Next up on the resurrection/recycling list: Britpop!

It takes anywhere from a dozen to twenty years for nostalgia to kick in for a previous era of music. For example:

  • 1958-61: A fondness for traditional jazz in some quarters.
  • 1971-74: The return of the 50s. Think American Graffiti, Happy Days, Sha Na Na, Elton John’s “Crocodile Rock.”
  • 1985-89: The rise of classic rock featuring rejuvenated careers of the Rolling Stones, Pink Floyd, Lynyrd Skynyrd and so many others.
  • 1995-2000: Retro-80s with the biggest emphasis on 1978-1984.
  • 2017-present: A renewed interest in the grunge-like guitar rock of the 90s.

So what’s next? A return to Britpop, apparently. This makes sense, given that Britpop took root in late ’91, early ’92. In other words, we’re due. And lest we forget, Britpop was a revival of its own, a return to the British rock of the late 60s and early 70s. So is this a revival of a revival? A revival once removed?

This is from The Guardian.

Backstage at the Cool Britannia festival earlier this month, David Heartfield and Jack Gray are explaining why the moment is right for a 90s revival. But they would say that, wouldn’t they? They are the promoter and the booking agent of Cool Britannia, a two-day event in the grounds of Knebworth House that offers nostalgic punters a cornucopia of musical delights from 20 years ago.

There’s a dance tent with PAs from Rozalla, Urban Cookie Collective and Alison Limerick, among others, but the main stage skews distinctly towards Britpop: Ocean Colour Scene, Cast, Dodgy, Toploader, the Lightning Seeds and something called Britpop Classical, an alt-rock equivalent of those tours where an orchestra belts out old dance hits to an audience of ageing ravers, complete with Phil Daniels reprising his monologue from Blur’s Parklife.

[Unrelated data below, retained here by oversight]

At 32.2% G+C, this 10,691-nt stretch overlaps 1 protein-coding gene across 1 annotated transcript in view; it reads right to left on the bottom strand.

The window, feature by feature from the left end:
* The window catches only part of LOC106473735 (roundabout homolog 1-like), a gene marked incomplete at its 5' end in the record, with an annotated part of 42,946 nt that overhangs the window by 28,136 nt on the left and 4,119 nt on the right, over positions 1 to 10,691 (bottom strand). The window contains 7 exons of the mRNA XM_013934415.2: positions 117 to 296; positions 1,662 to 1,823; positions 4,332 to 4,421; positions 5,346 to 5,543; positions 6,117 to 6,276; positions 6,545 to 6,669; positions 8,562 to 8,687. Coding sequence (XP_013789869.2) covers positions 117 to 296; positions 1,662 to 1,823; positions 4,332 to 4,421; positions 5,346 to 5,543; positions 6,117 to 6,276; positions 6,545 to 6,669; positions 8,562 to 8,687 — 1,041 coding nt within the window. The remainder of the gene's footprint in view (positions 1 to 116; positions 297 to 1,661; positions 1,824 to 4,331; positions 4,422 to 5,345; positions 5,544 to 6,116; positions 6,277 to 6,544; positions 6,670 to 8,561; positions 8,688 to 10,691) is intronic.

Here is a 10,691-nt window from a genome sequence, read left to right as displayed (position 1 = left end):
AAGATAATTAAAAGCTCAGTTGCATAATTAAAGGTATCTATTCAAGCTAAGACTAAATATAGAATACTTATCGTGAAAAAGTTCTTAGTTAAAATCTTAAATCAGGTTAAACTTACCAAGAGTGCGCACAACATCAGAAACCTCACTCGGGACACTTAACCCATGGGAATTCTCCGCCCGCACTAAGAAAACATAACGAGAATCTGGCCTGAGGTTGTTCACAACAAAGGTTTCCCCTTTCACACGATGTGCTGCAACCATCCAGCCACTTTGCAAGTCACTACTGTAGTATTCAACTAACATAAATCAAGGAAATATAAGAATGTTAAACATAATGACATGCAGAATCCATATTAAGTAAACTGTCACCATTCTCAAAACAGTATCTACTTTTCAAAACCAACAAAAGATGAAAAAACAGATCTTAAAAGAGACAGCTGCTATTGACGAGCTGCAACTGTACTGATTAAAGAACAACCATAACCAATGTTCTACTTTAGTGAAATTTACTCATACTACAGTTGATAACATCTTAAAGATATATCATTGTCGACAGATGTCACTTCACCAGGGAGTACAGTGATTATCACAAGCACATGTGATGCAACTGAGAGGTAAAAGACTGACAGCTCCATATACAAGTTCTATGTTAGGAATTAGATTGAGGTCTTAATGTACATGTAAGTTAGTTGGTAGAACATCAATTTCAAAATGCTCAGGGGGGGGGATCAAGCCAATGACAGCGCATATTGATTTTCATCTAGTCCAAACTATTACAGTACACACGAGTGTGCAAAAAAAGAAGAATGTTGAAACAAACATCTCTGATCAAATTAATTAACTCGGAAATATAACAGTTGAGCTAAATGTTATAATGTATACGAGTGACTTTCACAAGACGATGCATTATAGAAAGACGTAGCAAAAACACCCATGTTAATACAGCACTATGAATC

As we speak, Space are on stage. They have visibly been on an intriguing journey since the mainstream spotlight left them – they now have a keyboard player in a Crass T-shirt and a bass player who looks like he is moonlighting from a death metal act called something like Mildewed Crucifix – but the audience are lapping up their 90s hits: Avenging Angels, Female of the Species, Neighbourhood.

Heartfield’s and Gray’s argument about a 90s revival is, in fact, a convincing one.

Keep reading.

Alan Cross

is an internationally known broadcaster, interviewer, writer, consultant, blogger and speaker. In his 30+ years in the music business, Alan has interviewed the biggest names in rock, from David Bowie and U2 to Pearl Jam and the Foo Fighters. He’s also known as a musicologist and documentarian through programs like The Ongoing History of New Music.

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